A soft green flower set against a pink background branded the first CD I ever owned. My dad, with the help of a butter knife, helped me free the pastel album from its excessive plastic wrap, and I popped it into my long-gone boombox.

Britney Jean

Britney Spears

It was …Baby One More Time, and it was love at first listen.

On the way home from a swim meet when I was eight, I got goggles stuck in my hair. And, perhaps because my cousin Maren was in town and Britney Spears seemed to score just about every moment we spent together in those days, I changed the words of “Lucky” to recap my harrowing tangled goggles experience. We sang it the whole car ride home.

In fourth grade, when our science teacher challenged us to come up with a creative way to present on geology, other students showed up with dioramas and glittered poster boards and rock collections. I showed up with a microphone and a karaoke machine and performed a self-written rendition of “Oops I Did It Again,” changing the lyrics to be about the differences between metamorphic, sedimentary and igneous rocks.

Then, in ninth grade biology, I reprised this unique (read: useless) talent when I filmed an educational music video about nuclei, ribosomes and mitochondria called “I’m a Cell 4 U” with my science partners Erin and Caitlin, co-starring Erin’s stuffed python.

I could go on, but you get the point. Britney Spears’s songs — and my horribly uninventive parodies — have more or less provided a soundtrack for my life, whether I was on bus rides to and from show choir competitions, warming up on the tennis court or experiencing my first kiss.

Yes, I’m a 21-year-old human woman with a few too many Britney feels. Which is why it should come to no surprise that Queen Brit’s latest release, Britney Jean, was one of my most anticipated albums of 2013, especially when the pop legend herself promised it would be her “most personal record yet,” the creative response to all of the personal problems she has faced in the past few years. “It has really inspired me to dig deeper and write songs that I think everyone can relate to,” Spears wrote on her website.

Despite the fact that Spears co-wrote every piece on the 10-track album (likely a reaction to years of critics questioning her own contributions to her body of work), Britney Jean is about as personal as a shampoo commercial. Her promise of dark, probing material flies out the window, replaced by paint-by-the-numbers lyrics communicating little more than “fame sucks, love sucks, sex rocks, so let’s dance about it.”

Britney Jean conforms to every overplayed trend in today’s pop — robotic vwerps, thumping bass, hollow percussion, auto-tune — but only at their most basic, uninspired levels. It’s not that Spears has never conformed in the past, but her previous efforts work within the framework of Top-40 tropes in order to move the genre forward. Spears perfected pop on self-titled Britney, and continued to strike a balance between conformity and innovation from there. She became the genre’s standard by mastering big pop’s most machine-made foundations, using the mechanical to express the emotional. Auto-tuned and over-processed vocals define Britney’s voice as an artist, and in her music, auto-tune isn’t so much a gimmick as it is an instrument used to highlight, contort and make a statement. “It’s Britney, bitch,” she asserts over 2007’s “Gimme More.” She knows who she is; she knows what she does, and she does it damn well.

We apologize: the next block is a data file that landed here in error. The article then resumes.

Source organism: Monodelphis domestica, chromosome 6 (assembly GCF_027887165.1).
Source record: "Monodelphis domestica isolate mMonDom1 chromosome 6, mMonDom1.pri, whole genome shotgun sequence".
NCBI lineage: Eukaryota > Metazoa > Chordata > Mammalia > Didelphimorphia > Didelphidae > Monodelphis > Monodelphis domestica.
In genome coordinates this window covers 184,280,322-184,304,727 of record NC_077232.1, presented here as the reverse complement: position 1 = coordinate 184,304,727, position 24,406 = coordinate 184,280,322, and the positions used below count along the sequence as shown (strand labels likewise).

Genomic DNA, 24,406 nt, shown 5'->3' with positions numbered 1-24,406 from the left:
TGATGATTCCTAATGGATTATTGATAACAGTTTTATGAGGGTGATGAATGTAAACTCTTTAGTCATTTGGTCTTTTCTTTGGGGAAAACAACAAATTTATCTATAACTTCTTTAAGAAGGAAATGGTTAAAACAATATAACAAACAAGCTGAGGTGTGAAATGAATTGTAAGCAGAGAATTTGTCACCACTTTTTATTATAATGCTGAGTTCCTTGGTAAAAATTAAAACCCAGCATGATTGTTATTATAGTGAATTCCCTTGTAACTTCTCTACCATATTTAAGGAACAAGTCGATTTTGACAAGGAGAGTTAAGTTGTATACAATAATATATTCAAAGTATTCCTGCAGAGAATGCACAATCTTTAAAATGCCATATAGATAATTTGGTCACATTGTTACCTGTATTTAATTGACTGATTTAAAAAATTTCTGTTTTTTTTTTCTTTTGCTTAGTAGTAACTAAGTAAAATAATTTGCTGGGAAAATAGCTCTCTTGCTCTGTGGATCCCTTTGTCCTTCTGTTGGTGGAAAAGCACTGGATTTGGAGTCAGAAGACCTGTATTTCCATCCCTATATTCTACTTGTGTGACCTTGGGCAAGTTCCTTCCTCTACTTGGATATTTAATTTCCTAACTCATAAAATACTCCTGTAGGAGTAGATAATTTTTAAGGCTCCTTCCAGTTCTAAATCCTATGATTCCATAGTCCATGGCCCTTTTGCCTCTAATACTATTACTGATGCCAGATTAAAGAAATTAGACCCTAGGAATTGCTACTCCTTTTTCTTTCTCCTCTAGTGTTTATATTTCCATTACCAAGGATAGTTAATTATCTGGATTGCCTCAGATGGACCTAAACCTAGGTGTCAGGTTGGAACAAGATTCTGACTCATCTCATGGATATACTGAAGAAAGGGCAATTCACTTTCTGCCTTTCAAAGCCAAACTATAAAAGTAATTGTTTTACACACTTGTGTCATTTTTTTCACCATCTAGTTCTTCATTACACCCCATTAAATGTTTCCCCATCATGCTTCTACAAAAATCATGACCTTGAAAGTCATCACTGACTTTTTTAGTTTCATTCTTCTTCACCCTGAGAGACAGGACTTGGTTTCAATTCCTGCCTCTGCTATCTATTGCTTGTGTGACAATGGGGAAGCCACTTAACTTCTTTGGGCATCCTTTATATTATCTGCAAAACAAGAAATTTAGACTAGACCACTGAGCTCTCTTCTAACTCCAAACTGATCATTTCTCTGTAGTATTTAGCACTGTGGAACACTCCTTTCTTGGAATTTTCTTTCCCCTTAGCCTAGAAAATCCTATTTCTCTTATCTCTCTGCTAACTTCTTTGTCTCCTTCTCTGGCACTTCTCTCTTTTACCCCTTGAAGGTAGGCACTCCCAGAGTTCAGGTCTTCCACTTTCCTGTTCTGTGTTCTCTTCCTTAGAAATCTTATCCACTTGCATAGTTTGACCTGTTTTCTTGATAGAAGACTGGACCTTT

Until now. Britney Jean drowns in the deafening screams of contractual obligation (as the eighth, it’s Spears’s last album required under her RCA contract). Brit doesn’t reinvent herself, but even more disappointingly, the album doesn’t even play to her strengths. Isolated moments hint at Spears’s prowess, but none offer the sexiness, artistry or longevity of some of her past power singles. A decade after my first listen, “Toxic” still gives me an intoxicating rush. Listening to the entirety of Britney Jean, however, feels like waiting for a sneeze that never comes. Executive producer will.i.am does what he does best: rehashes dying EDM tropes and meets the minimal requirements necessary for club-readiness.

The pre-released “Work Bitch” and “Perfume,” as well as the leaked “Alien,” satisfy — but pop shouldn’t satisfy; it should thrill. Britney Jean’s only thrilling track is also its most bizarre: a campy, dissonant duet between Brit and younger sister Jamie Lynn called “Chillin’ With You” that haphazardly stitches together metallic trance with sugary guitar sounds. It’s so weird it works, a genreless enigma. And hey, weirdness is welcome on an album that all too often bores. And if nothing else, it at least informs us that Britney’s more of a red wine gal and Jamie’s more of a white.

What has always drawn me to Britney Spears’s music is its escapism, the delirious, dream-like seduction that bleeds through most of her work (and she epitomizes on 2007’s Blackout). Britney Jean fails to awaken that ecstasy within me. If I can listen to a whole Britney album and resist jumping to my feet to dance, there’s something very, very wrong.

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